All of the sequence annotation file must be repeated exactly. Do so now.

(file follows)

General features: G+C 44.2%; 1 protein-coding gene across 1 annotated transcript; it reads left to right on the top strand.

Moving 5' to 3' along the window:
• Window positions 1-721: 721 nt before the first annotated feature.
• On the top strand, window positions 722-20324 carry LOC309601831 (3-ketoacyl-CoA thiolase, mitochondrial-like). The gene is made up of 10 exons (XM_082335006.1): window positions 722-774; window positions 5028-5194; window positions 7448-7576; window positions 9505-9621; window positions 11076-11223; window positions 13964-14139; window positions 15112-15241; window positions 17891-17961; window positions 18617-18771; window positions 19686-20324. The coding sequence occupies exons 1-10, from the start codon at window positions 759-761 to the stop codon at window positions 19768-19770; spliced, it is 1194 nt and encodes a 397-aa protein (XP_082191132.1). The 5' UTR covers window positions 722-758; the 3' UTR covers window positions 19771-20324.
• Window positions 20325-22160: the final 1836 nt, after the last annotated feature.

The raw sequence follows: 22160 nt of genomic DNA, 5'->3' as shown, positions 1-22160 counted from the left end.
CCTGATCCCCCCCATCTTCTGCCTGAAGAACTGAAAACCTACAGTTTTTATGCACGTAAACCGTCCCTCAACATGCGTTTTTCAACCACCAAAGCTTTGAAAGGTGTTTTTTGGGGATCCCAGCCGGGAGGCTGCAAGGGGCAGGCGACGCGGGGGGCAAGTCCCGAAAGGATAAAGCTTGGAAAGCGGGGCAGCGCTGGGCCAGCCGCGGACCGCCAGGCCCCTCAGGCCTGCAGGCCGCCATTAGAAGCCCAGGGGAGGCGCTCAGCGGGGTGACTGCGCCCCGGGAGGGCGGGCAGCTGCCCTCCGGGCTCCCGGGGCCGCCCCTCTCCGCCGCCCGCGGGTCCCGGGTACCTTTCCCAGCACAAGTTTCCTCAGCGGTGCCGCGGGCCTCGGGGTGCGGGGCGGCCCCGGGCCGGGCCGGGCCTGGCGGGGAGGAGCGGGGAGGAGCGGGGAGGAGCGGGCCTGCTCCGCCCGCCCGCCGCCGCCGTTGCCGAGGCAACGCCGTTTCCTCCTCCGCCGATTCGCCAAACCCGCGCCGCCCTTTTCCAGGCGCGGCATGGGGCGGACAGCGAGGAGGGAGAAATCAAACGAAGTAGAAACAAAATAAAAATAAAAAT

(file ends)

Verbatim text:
General features: G+C 44.2%; 1 protein-coding gene across 1 annotated transcript; it reads left to right on the top strand.

Moving 5' to 3' along the window:
• Window positions 1-721: 721 nt before the first annotated feature.
• On the top strand, window positions 722-20324 carry LOC309601831 (3-ketoacyl-CoA thiolase, mitochondrial-like). The gene is made up of 10 exons (XM_082335006.1): window positions 722-774; window positions 5028-5194; window positions 7448-7576; window positions 9505-9621; window positions 11076-11223; window positions 13964-14139; window positions 15112-15241; window positions 17891-17961; window positions 18617-18771; window positions 19686-20324. The coding sequence occupies exons 1-10, from the start codon at window positions 759-761 to the stop codon at window positions 19768-19770; spliced, it is 1194 nt and encodes a 397-aa protein (XP_082191132.1). The 5' UTR covers window positions 722-758; the 3' UTR covers window positions 19771-20324.
• Window positions 20325-22160: the final 1836 nt, after the last annotated feature.

The raw sequence follows: 22160 nt of genomic DNA, 5'->3' as shown, positions 1-22160 counted from the left end.
CCTGATCCCCCCCATCTTCTGCCTGAAGAACTGAAAACCTACAGTTTTTATGCACGTAAACCGTCCCTCAACATGCGTTTTTCAACCACCAAAGCTTTGAAAGGTGTTTTTTGGGGATCCCAGCCGGGAGGCTGCAAGGGGCAGGCGACGCGGGGGGCAAGTCCCGAAAGGATAAAGCTTGGAAAGCGGGGCAGCGCTGGGCCAGCCGCGGACCGCCAGGCCCCTCAGGCCTGCAGGCCGCCATTAGAAGCCCAGGGGAGGCGCTCAGCGGGGTGACTGCGCCCCGGGAGGGCGGGCAGCTGCCCTCCGGGCTCCCGGGGCCGCCCCTCTCCGCCGCCCGCGGGTCCCGGGTACCTTTCCCAGCACAAGTTTCCTCAGCGGTGCCGCGGGCCTCGGGGTGCGGGGCGGCCCCGGGCCGGGCCGGGCCTGGCGGGGAGGAGCGGGGAGGAGCGGGGAGGAGCGGGCCTGCTCCGCCCGCCCGCCGCCGCCGTTGCCGAGGCAACGCCGTTTCCTCCTCCGCCGATTCGCCAAACCCGCGCCGCCCTTTTCCAGGCGCGGCATGGGGCGGACAGCGAGGAGGGAGAAATCAAACGAAGTAGAAACAAAATAAAAATAAAAAT